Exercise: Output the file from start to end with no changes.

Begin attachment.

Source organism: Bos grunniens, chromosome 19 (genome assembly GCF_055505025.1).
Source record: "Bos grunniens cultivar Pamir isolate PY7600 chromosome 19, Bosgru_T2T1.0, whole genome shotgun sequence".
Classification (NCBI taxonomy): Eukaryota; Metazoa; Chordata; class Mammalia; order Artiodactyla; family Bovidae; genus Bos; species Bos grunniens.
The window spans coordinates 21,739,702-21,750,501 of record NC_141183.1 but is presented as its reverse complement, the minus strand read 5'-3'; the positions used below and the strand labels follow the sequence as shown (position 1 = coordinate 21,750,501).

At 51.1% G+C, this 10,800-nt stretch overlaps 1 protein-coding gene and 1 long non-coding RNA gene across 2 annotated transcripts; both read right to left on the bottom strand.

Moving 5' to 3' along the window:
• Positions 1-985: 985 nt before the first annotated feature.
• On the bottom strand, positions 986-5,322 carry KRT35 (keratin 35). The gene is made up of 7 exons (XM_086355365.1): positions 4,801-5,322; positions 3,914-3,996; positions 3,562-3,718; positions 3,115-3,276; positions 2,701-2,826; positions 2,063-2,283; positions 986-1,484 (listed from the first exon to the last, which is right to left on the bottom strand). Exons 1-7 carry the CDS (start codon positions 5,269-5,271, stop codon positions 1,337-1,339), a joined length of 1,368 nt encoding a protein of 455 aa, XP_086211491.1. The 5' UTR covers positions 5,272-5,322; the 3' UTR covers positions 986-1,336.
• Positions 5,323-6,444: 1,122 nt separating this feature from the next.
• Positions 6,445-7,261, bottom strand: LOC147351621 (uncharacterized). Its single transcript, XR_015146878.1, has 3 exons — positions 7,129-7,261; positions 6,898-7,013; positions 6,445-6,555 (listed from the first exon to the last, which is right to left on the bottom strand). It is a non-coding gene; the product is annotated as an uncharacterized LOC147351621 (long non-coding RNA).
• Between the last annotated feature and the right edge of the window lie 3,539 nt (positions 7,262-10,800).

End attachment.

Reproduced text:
Source organism: Bos grunniens, chromosome 19 (genome assembly GCF_055505025.1).
Source record: "Bos grunniens cultivar Pamir isolate PY7600 chromosome 19, Bosgru_T2T1.0, whole genome shotgun sequence".
Classification (NCBI taxonomy): Eukaryota; Metazoa; Chordata; class Mammalia; order Artiodactyla; family Bovidae; genus Bos; species Bos grunniens.
The window spans coordinates 21,739,702-21,750,501 of record NC_141183.1 but is presented as its reverse complement, the minus strand read 5'-3'; the positions used below and the strand labels follow the sequence as shown (position 1 = coordinate 21,750,501).

At 51.1% G+C, this 10,800-nt stretch overlaps 1 protein-coding gene and 1 long non-coding RNA gene across 2 annotated transcripts; both read right to left on the bottom strand.

Moving 5' to 3' along the window:
• Positions 1-985: 985 nt before the first annotated feature.
• On the bottom strand, positions 986-5,322 carry KRT35 (keratin 35). The gene is made up of 7 exons (XM_086355365.1): positions 4,801-5,322; positions 3,914-3,996; positions 3,562-3,718; positions 3,115-3,276; positions 2,701-2,826; positions 2,063-2,283; positions 986-1,484 (listed from the first exon to the last, which is right to left on the bottom strand). Exons 1-7 carry the CDS (start codon positions 5,269-5,271, stop codon positions 1,337-1,339), a joined length of 1,368 nt encoding a protein of 455 aa, XP_086211491.1. The 5' UTR covers positions 5,272-5,322; the 3' UTR covers positions 986-1,336.
• Positions 5,323-6,444: 1,122 nt separating this feature from the next.
• Positions 6,445-7,261, bottom strand: LOC147351621 (uncharacterized). Its single transcript, XR_015146878.1, has 3 exons — positions 7,129-7,261; positions 6,898-7,013; positions 6,445-6,555 (listed from the first exon to the last, which is right to left on the bottom strand). It is a non-coding gene; the product is annotated as an uncharacterized LOC147351621 (long non-coding RNA).
• Between the last annotated feature and the right edge of the window lie 3,539 nt (positions 7,262-10,800).